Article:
Scientific Elitism and Intellectual Snobbery

Scientific elitism is common and extremely pervasive. Budding scientists and researchers often disregard research done in some areas, and claim that such pursuits are unworthy of a trained mind. For example, a researcher in Computer Science may view research done on genetically engineered mice as intellectually substandard to the research done in his (and it is more often than not a ‘he’) field. One artificially constructs an intellectual tree based on the area of one’s research, and everyone without a doubt places their research at the top of this tree. The existence of this “intellectual snobbery” is both undeniable and ubiquitous, to the extent that math majors are often construed to be superior to their social science counterparts.

At first, one finds this amusing. And when one thinks about it further, it is quite disturbing. As a researcher, one’s role in society is to provide insight into the hidden ways by which the world functions and to use this knowledge to improve the way we live. Intellectual snobbery can only exist if certain groups of people contribute more to our understanding of the world than others. But it is unfair for us to impose the belief that computers have made our lives better than our understanding of the history, and the lives of the people who existed before us in this world. One can make a plausible argument that the need for us to innovate occurred because we knew what could happen if we did not. And one can possibly make similar arguments about the importance of every field which exists.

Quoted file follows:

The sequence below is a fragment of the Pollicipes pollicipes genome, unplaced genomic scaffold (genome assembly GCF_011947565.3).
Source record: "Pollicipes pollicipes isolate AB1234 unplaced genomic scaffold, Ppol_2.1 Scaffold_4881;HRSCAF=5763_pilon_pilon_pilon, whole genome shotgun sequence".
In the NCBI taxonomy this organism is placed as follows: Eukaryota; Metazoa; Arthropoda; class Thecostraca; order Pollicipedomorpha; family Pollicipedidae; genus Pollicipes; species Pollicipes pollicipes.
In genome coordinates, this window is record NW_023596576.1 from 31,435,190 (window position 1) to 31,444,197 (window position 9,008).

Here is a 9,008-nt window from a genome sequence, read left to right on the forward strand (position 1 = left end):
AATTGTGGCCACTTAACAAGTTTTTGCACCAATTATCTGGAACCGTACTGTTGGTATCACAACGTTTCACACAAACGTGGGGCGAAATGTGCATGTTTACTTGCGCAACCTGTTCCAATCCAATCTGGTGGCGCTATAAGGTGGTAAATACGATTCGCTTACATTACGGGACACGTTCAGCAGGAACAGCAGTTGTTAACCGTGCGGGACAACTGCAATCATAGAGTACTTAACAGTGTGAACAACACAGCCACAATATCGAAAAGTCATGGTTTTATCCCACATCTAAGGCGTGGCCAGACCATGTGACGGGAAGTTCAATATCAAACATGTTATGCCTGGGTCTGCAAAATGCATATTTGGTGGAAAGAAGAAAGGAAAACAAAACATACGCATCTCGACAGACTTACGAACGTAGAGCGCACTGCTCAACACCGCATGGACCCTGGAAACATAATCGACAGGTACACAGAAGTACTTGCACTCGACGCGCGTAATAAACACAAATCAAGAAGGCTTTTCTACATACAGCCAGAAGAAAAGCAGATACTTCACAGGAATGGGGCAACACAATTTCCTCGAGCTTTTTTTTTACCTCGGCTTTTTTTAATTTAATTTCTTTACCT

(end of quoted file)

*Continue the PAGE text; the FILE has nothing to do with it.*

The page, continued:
Yes, there are people who can intuitively understand Hilbert Spaces and Set theory. But you should not have to learn through experience, that is perfectly fine to not understand them intuitively, or even after great effort. The reign of free thought is only productive, when every individual is given the opportunity and the conditions to discover or invent something of her interest. And this is of collective interest. Yes Charles Darwin proposed the theory of evolution and natural selection. But 150 years later, the name is just a memory which fades. The idea however, has given each one of us a way to answer extremely deep and fundamental questions regarding our existence.

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